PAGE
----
Yes, I’m talking about the V.C. Andrews novel Flowers in The Attic. It was published in 1979 and is considered a Gothic novel. There is even a Lifetime movie based on the book, and, no, I have not watched the movie., but the movie was the reason why I wanted to read the book. Just so you know, there will be spoilers ahead in this post. That means if you have not read it, and you don’t want anything ruined for you, STOP READING NOW. Thank you.
So, a quick little overview of what this book is about:
Four children and their mother go to live with their grandmother when their father dies. Their grandmother turns out to be a fire and brimstone woman, and their mother, at first, seems to be a sweet woman who is doing the best she can.
The children are forced to live in the attic until their grandfather dies because he didn’t approve of his daughter’s marriage, and he doesn’t know she has children.
The amazing thing about this book is that my emotions followed Cathy’s, the oldest girl and 2nd oldest child. At first, I was sympathetic to the mother and optimistic that things would work out. Then, as the story progressed, and the mother became more and more ostentatious in how the dressed and acted, the more annoyed I became with her. She broke promise after promise to her children, but if they said anything about it, she played the victim. She felt that if she brought them enough stuff and expensive things that they would forgive her. She believed that money could solve every problem. While money may help out with a lot, it can’t replace love or the knowing that somebody is looking out for you.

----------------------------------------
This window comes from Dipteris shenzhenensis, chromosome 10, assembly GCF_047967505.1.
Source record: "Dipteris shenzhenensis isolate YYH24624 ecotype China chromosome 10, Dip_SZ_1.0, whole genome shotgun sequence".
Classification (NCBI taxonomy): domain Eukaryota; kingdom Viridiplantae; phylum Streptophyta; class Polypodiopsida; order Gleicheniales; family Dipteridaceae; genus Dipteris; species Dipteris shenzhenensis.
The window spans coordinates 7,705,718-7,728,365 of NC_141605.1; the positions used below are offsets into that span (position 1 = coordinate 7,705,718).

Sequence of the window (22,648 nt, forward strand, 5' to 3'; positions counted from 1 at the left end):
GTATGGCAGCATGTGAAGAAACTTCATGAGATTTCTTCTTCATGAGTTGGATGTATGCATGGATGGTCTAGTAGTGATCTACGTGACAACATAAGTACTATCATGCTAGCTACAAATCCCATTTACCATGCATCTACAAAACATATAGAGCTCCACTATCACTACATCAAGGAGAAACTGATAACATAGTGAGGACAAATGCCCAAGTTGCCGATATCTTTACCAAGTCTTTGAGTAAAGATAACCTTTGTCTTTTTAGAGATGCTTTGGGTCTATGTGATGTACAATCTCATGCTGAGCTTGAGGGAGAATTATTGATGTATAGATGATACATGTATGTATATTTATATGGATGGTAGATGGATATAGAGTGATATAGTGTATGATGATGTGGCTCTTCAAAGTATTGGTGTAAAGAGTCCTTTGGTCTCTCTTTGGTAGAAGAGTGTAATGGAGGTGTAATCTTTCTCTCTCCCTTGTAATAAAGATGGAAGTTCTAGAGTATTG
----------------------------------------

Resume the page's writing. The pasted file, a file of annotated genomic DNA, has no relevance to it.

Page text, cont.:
I’ve had to deal with people similar to this. No matter what happens in somebody else’s life, their life is always way worse. Or, nothing that happens to them is their fault, there is always somebody else to blame.
Chris, the oldest child, got on my nerves from time to time because of the way he was willing to stand up for their mother. I get it, though. He was trying to stay optimistic. Who wouldn’t want everything to work out in their favor? For them become rich and not have to worry about anything else.
Then their mother remarries. The man she marries doesn’t even know she has kids. By this point, they have been locked away for over two years, going on three. She barely looks at the two youngest twins. Who, in their time in the attic, have only grown two inches between the ages of five and eight. She hasn’t even noticed that Cathy’s body has changed, and still brings her little girls clothing as if she were still 12 and not 14.
Cathy and Chris make the decision to escape the room, for the safety of the twins. Unfortunately, they don’t make their escape soon enough to help Cory.
They make a replica of the door key, and Chris would sneak out of the room on the nights their mother said she would be out with her husband. He would go to her bedroom and take some money. They do this until they have over $300. That may not seem like much now, but the book is set in the 60’s, so that would probably last them a good little while.
Now, I’m not going to go through every little detail here, I don’t want to give away the big realization. All I can say is, I was as devastated as the children when they learned about their mother’s secret.
If you love books that send you on a roller coaster of emotions, then this is definitely the book for you. I have yet to read the rest of the books in the series to see how the three remaining Dollenganger children survive, but I have the books and I plan on starting Petals on the Wind today.
This book really has everything: a mean God-fearing grandmother, a deceiving mother, innocent children, money, sex, incest, and arsenic.
If you’ve read the book, tell me what you thought.